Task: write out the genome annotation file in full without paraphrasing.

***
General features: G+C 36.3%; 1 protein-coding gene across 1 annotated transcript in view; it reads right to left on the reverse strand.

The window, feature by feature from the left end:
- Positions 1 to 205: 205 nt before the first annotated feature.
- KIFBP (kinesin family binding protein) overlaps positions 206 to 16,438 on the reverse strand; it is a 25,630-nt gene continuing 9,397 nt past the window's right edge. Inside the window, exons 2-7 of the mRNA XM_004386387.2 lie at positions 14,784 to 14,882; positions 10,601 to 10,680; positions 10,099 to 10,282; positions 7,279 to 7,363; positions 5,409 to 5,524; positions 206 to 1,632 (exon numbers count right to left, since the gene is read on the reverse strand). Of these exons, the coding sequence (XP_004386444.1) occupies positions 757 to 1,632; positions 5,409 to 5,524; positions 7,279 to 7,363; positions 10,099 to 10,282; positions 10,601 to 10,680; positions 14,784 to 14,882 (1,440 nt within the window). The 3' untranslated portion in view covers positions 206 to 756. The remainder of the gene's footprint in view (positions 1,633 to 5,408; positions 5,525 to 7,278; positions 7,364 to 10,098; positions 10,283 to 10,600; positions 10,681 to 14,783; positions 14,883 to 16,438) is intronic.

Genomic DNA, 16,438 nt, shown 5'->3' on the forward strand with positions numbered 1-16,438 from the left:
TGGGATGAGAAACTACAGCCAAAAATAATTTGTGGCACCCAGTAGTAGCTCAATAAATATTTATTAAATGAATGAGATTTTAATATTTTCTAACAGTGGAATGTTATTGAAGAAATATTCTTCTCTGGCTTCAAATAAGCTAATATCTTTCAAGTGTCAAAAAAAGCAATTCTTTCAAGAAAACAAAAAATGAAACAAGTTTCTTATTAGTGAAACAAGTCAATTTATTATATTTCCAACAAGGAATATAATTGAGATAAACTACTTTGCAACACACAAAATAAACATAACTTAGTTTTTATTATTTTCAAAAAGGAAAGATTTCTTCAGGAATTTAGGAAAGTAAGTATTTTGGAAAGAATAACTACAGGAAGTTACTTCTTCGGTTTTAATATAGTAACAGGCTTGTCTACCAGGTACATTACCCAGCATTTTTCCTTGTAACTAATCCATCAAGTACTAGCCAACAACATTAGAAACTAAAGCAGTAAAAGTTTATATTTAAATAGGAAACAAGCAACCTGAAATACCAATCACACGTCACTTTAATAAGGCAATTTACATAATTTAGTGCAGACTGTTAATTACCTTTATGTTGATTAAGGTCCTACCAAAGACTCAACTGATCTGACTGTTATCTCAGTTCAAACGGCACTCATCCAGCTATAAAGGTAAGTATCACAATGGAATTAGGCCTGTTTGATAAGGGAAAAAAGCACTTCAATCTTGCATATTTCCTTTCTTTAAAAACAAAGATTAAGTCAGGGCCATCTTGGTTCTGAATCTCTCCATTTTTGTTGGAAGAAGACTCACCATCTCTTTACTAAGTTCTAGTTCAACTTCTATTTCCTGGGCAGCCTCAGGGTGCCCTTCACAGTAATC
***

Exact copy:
General features: G+C 36.3%; 1 protein-coding gene across 1 annotated transcript in view; it reads right to left on the reverse strand.

The window, feature by feature from the left end:
- Positions 1 to 205: 205 nt before the first annotated feature.
- KIFBP (kinesin family binding protein) overlaps positions 206 to 16,438 on the reverse strand; it is a 25,630-nt gene continuing 9,397 nt past the window's right edge. Inside the window, exons 2-7 of the mRNA XM_004386387.2 lie at positions 14,784 to 14,882; positions 10,601 to 10,680; positions 10,099 to 10,282; positions 7,279 to 7,363; positions 5,409 to 5,524; positions 206 to 1,632 (exon numbers count right to left, since the gene is read on the reverse strand). Of these exons, the coding sequence (XP_004386444.1) occupies positions 757 to 1,632; positions 5,409 to 5,524; positions 7,279 to 7,363; positions 10,099 to 10,282; positions 10,601 to 10,680; positions 14,784 to 14,882 (1,440 nt within the window). The 3' untranslated portion in view covers positions 206 to 756. The remainder of the gene's footprint in view (positions 1,633 to 5,408; positions 5,525 to 7,278; positions 7,364 to 10,098; positions 10,283 to 10,600; positions 10,681 to 14,783; positions 14,883 to 16,438) is intronic.

Genomic DNA, 16,438 nt, shown 5'->3' on the forward strand with positions numbered 1-16,438 from the left:
TGGGATGAGAAACTACAGCCAAAAATAATTTGTGGCACCCAGTAGTAGCTCAATAAATATTTATTAAATGAATGAGATTTTAATATTTTCTAACAGTGGAATGTTATTGAAGAAATATTCTTCTCTGGCTTCAAATAAGCTAATATCTTTCAAGTGTCAAAAAAAGCAATTCTTTCAAGAAAACAAAAAATGAAACAAGTTTCTTATTAGTGAAACAAGTCAATTTATTATATTTCCAACAAGGAATATAATTGAGATAAACTACTTTGCAACACACAAAATAAACATAACTTAGTTTTTATTATTTTCAAAAAGGAAAGATTTCTTCAGGAATTTAGGAAAGTAAGTATTTTGGAAAGAATAACTACAGGAAGTTACTTCTTCGGTTTTAATATAGTAACAGGCTTGTCTACCAGGTACATTACCCAGCATTTTTCCTTGTAACTAATCCATCAAGTACTAGCCAACAACATTAGAAACTAAAGCAGTAAAAGTTTATATTTAAATAGGAAACAAGCAACCTGAAATACCAATCACACGTCACTTTAATAAGGCAATTTACATAATTTAGTGCAGACTGTTAATTACCTTTATGTTGATTAAGGTCCTACCAAAGACTCAACTGATCTGACTGTTATCTCAGTTCAAACGGCACTCATCCAGCTATAAAGGTAAGTATCACAATGGAATTAGGCCTGTTTGATAAGGGAAAAAAGCACTTCAATCTTGCATATTTCCTTTCTTTAAAAACAAAGATTAAGTCAGGGCCATCTTGGTTCTGAATCTCTCCATTTTTGTTGGAAGAAGACTCACCATCTCTTTACTAAGTTCTAGTTCAACTTCTATTTCCTGGGCAGCCTCAGGGTGCCCTTCACAGTAATC